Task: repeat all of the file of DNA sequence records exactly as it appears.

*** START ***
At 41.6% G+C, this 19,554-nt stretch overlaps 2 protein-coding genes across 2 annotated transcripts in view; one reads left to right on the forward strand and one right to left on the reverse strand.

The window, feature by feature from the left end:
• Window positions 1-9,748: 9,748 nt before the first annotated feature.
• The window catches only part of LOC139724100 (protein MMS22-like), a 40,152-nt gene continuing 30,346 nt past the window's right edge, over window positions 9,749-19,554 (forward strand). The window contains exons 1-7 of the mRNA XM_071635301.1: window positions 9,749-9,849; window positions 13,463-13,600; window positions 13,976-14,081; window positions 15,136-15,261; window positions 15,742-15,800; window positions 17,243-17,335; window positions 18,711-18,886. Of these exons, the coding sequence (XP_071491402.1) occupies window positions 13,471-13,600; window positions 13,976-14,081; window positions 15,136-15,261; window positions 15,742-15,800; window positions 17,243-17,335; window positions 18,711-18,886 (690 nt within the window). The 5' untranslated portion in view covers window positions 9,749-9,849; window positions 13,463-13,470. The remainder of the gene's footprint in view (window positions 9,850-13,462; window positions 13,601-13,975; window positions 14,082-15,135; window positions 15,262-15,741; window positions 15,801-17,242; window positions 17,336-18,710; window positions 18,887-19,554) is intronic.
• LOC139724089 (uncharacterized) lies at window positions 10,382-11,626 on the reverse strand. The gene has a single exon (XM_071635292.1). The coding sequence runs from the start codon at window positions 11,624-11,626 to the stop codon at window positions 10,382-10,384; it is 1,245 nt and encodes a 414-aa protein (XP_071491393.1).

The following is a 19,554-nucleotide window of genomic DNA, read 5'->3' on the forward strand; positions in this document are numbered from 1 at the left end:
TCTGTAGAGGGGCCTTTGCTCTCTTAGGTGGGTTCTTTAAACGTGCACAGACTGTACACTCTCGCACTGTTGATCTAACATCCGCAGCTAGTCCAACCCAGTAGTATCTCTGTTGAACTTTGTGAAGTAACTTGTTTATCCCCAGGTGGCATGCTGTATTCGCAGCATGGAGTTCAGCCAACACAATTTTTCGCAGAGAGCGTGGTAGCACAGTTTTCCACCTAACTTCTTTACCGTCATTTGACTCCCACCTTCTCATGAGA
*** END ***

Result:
At 41.6% G+C, this 19,554-nt stretch overlaps 2 protein-coding genes across 2 annotated transcripts in view; one reads left to right on the forward strand and one right to left on the reverse strand.

The window, feature by feature from the left end:
• Window positions 1-9,748: 9,748 nt before the first annotated feature.
• The window catches only part of LOC139724100 (protein MMS22-like), a 40,152-nt gene continuing 30,346 nt past the window's right edge, over window positions 9,749-19,554 (forward strand). The window contains exons 1-7 of the mRNA XM_071635301.1: window positions 9,749-9,849; window positions 13,463-13,600; window positions 13,976-14,081; window positions 15,136-15,261; window positions 15,742-15,800; window positions 17,243-17,335; window positions 18,711-18,886. Of these exons, the coding sequence (XP_071491402.1) occupies window positions 13,471-13,600; window positions 13,976-14,081; window positions 15,136-15,261; window positions 15,742-15,800; window positions 17,243-17,335; window positions 18,711-18,886 (690 nt within the window). The 5' untranslated portion in view covers window positions 9,749-9,849; window positions 13,463-13,470. The remainder of the gene's footprint in view (window positions 9,850-13,462; window positions 13,601-13,975; window positions 14,082-15,135; window positions 15,262-15,741; window positions 15,801-17,242; window positions 17,336-18,710; window positions 18,887-19,554) is intronic.
• LOC139724089 (uncharacterized) lies at window positions 10,382-11,626 on the reverse strand. The gene has a single exon (XM_071635292.1). The coding sequence runs from the start codon at window positions 11,624-11,626 to the stop codon at window positions 10,382-10,384; it is 1,245 nt and encodes a 414-aa protein (XP_071491393.1).

The following is a 19,554-nucleotide window of genomic DNA, read 5'->3' on the forward strand; positions in this document are numbered from 1 at the left end:
TCTGTAGAGGGGCCTTTGCTCTCTTAGGTGGGTTCTTTAAACGTGCACAGACTGTACACTCTCGCACTGTTGATCTAACATCCGCAGCTAGTCCAACCCAGTAGTATCTCTGTTGAACTTTGTGAAGTAACTTGTTTATCCCCAGGTGGCATGCTGTATTCGCAGCATGGAGTTCAGCCAACACAATTTTTCGCAGAGAGCGTGGTAGCACAGTTTTCCACCTAACTTCTTTACCGTCATTTGACTCCCACCTTCTCATGAGA